NaNoWriMo starts in 4 days! If you’ve been procrastinating or, if you’re like me, busy wrapping up another project, it’s time to make the most of the time you have left to plan for your novel.
A Word on Plotting vs Pantsing
Just so we’re clear, I’m not trying to tell you that you need an outline to win NaNoWriMo. Even if you like to write by the seat of your pants, there are a few things you can do ahead of time to make the next month a little bit easier for you.
Day T-Minus 4: Get to Know Your Characters
Your characters are, arguably, the most important component to your novel. If you don’t know who these people are—or at least have an idea—you will probably have a hard time getting going. You want the first few days of NaNoWriMo to go smoothly to get some momentum going.
Create a profile for each character. Even if you just jot down the basics (hair color, eye color, heritage, her goals, things that piss her off), you’ll be ahead of the game.
Here’s a profile that I did for Jett Costa, the main character of my NaNoWriMo project, Diving Into Him.
Narrator, third person. Vocalist and lead guitarist. Previously in the band Perpetual Smile.
Description: Petite with shoulder-length hair and light olive skin. Resembles Jael De Pardo. Dresses like Liela Moss and Aja Volkman. Has a tattoo of a music note behind her ear.
Goals: Jett wants to get her new band, South of Forever, signed to a label and release an album.
Fears: Getting distracted by love again, and relapsing and breaking her sobriety.
What Pushes Her Buttons: Koty, any mention of her drinking problem, her own impatience.
What Makes Her Happy: Koty, performing, boots.
Reaction to Conflict: Gets feisty and takes action without really thinking things through.
Distinct Way of Talking: Says “fuck” a lot.
Feel free to copy and paste to use this for your own characters.
Day T-Minus 3: Make a List of Possible Endings
Stephen Covey says in his book, The 7 Habits of Highly Effective People, to “begin with the end in mind.” This couldn’t be more true for novel-writing. Even if you prefer to write without an outline, having some idea of how your book ends is a great way to keep yourself motivated.
Picking one ending can be hard, though—especially when you have several ideas. It took me years to write Secondhand Mom (and I’m still not ready to release it, which is a whole different blog post). My biggest hurdle was figuring out the ending. I had a custody battle (main plot) and a love triangle (sub-plot). The book could have ended at least 5 different ways, and that kept tripping me up while I was writing.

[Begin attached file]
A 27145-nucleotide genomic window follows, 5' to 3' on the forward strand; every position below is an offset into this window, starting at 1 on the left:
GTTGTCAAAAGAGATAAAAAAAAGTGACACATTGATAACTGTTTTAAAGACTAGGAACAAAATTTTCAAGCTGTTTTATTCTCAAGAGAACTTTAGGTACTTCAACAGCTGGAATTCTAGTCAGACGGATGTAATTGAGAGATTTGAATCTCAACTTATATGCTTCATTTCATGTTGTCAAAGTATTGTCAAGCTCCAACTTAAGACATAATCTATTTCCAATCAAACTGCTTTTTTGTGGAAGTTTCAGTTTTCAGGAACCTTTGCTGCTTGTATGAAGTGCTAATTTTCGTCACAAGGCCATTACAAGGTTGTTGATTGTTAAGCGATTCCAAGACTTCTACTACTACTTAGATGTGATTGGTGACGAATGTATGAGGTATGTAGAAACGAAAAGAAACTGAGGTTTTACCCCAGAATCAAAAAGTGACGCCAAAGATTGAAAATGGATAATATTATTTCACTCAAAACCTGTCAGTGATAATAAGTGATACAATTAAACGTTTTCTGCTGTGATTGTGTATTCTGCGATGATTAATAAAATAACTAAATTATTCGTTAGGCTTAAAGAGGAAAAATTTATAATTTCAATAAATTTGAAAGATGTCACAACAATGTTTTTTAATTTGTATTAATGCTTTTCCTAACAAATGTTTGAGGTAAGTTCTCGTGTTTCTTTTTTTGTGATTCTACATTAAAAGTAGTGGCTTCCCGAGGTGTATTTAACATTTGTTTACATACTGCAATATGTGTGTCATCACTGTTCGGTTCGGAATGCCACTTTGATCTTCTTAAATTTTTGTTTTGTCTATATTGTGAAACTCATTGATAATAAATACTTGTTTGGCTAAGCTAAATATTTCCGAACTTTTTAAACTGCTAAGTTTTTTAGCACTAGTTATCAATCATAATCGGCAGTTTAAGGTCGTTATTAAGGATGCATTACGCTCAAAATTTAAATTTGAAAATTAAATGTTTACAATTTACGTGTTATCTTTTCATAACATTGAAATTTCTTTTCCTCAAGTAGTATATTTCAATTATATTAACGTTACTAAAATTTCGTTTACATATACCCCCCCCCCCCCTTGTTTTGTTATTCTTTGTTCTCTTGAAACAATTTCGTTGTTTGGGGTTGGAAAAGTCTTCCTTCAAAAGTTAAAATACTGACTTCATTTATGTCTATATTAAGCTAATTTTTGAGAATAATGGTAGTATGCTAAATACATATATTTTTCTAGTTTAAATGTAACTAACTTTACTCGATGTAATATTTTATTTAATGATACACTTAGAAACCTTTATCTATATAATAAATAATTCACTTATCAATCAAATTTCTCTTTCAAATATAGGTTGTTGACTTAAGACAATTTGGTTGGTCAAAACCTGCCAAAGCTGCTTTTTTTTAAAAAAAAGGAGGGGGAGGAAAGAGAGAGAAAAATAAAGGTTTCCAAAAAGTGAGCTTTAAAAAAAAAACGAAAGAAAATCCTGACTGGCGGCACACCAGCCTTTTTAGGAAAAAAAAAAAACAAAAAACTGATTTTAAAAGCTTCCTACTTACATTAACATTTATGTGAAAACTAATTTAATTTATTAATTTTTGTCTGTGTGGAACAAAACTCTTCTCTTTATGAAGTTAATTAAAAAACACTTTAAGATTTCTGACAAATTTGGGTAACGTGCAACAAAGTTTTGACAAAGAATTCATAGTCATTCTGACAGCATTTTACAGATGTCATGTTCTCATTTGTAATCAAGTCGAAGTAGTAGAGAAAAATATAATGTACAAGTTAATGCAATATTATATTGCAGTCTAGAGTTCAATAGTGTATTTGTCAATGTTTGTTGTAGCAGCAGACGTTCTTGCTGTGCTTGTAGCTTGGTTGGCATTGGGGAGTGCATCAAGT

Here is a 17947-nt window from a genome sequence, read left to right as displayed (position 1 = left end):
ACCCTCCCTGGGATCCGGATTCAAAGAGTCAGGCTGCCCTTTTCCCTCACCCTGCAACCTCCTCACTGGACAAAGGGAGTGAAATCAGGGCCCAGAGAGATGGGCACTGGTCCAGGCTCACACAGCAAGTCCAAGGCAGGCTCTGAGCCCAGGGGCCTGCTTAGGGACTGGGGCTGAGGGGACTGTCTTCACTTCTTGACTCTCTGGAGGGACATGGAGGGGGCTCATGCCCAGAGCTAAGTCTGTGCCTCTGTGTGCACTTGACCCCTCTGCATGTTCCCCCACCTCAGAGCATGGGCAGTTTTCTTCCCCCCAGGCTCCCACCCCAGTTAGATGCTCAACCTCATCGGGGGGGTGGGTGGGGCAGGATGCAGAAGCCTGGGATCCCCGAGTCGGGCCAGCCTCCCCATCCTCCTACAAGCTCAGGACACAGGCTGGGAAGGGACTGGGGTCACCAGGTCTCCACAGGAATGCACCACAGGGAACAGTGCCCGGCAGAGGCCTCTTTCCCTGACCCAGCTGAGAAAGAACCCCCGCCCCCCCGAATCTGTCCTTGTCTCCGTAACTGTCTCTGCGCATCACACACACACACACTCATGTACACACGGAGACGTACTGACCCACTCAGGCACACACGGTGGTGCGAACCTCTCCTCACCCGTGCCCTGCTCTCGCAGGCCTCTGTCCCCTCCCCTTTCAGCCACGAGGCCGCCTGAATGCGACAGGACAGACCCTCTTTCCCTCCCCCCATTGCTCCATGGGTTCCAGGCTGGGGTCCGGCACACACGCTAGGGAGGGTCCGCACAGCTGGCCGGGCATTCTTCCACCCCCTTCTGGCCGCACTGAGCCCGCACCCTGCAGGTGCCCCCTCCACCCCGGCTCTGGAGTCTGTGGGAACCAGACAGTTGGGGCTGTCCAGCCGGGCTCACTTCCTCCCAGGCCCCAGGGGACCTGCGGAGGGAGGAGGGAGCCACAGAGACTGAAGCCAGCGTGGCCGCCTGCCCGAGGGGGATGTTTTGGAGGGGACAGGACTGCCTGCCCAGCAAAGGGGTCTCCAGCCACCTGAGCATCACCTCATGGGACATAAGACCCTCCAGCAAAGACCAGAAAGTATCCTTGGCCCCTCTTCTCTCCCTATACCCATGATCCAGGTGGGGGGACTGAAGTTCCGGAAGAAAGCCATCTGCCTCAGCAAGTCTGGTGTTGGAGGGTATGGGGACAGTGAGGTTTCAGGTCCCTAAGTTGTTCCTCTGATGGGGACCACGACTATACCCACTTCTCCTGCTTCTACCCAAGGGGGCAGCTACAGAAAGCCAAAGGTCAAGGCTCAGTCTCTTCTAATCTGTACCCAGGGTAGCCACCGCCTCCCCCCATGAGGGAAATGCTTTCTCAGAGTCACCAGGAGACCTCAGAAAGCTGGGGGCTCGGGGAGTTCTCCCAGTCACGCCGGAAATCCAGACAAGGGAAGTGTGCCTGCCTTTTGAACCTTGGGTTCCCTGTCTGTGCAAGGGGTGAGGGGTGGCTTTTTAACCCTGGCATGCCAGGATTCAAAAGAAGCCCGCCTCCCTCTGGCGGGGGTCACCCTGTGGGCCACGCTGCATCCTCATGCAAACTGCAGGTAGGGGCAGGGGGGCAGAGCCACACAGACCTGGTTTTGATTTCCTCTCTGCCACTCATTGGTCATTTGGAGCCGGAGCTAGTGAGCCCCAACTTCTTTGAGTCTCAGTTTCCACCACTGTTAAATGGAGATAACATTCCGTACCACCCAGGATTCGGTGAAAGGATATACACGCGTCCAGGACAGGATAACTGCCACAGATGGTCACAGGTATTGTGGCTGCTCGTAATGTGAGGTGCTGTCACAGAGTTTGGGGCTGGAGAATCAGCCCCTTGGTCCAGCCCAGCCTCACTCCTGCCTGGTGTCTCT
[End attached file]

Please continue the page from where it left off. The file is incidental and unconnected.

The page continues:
Make a list of all of the possible endings for your book. Then, pick the one that you like the most. Stick with it until you’ve written the entire novel. You can always change it later when you rewrite.
Day T-Minus 2: Create a Word Count Goal Calendar
Writing 50,000 words in 30 days can seem terrifying—whether this is your first novel or your twenty-first. Rather than letting that crazy number loom over you, break it down. In order to win NaNoWriMo, you need to write 1,667 words a day.
Grab a calendar (you can print one out for free here), and in each slot, write down your daily word count. For example, your goal on November 1st is to reach 1,667 words; your goal on November 2nd is to get to 3,334 words.
You can also use the table below, or the PDF/spreadsheet I created.
|November 6th—GREAT START!||10,002|
|November 15th—HALFWAY THERE!||25,005|
|November 24th—HOME STRETCH!||40,008|
Day T-Minus 1: Schedule Your Writing Time
If you have a day job or other commitments, it’s easier to get your writing done if you carve out time before you start. For example, if you work part-time and get your schedule three weeks in advance, you can use your calendar or a planner to plan out the best times of day for you to write during the next three weeks. If you work from home and have kids, you can pencil in writing appointments for when the kids are at school or asleep.
Think of your writing time during the next month as an important appointment, and treat it as one that you absolutely cannot miss. Even if something really great comes up, if it falls during the time of your writing appointment, stay focused!
Bonus: NaNoWriMo, Day 1
Make your favorite hot beverage. Grab some pillows to support your back. Follow the rules in the survival guide. Start writing… and don’t stop. You’ve got this.
Speaking of NaNoWriMo, I will be blogging my progress and posting chapters as I finish them! Make sure you are signed up for my email newsletter to get notified every time I post a new chapter from Diving Into Him, the first South of Forever novel.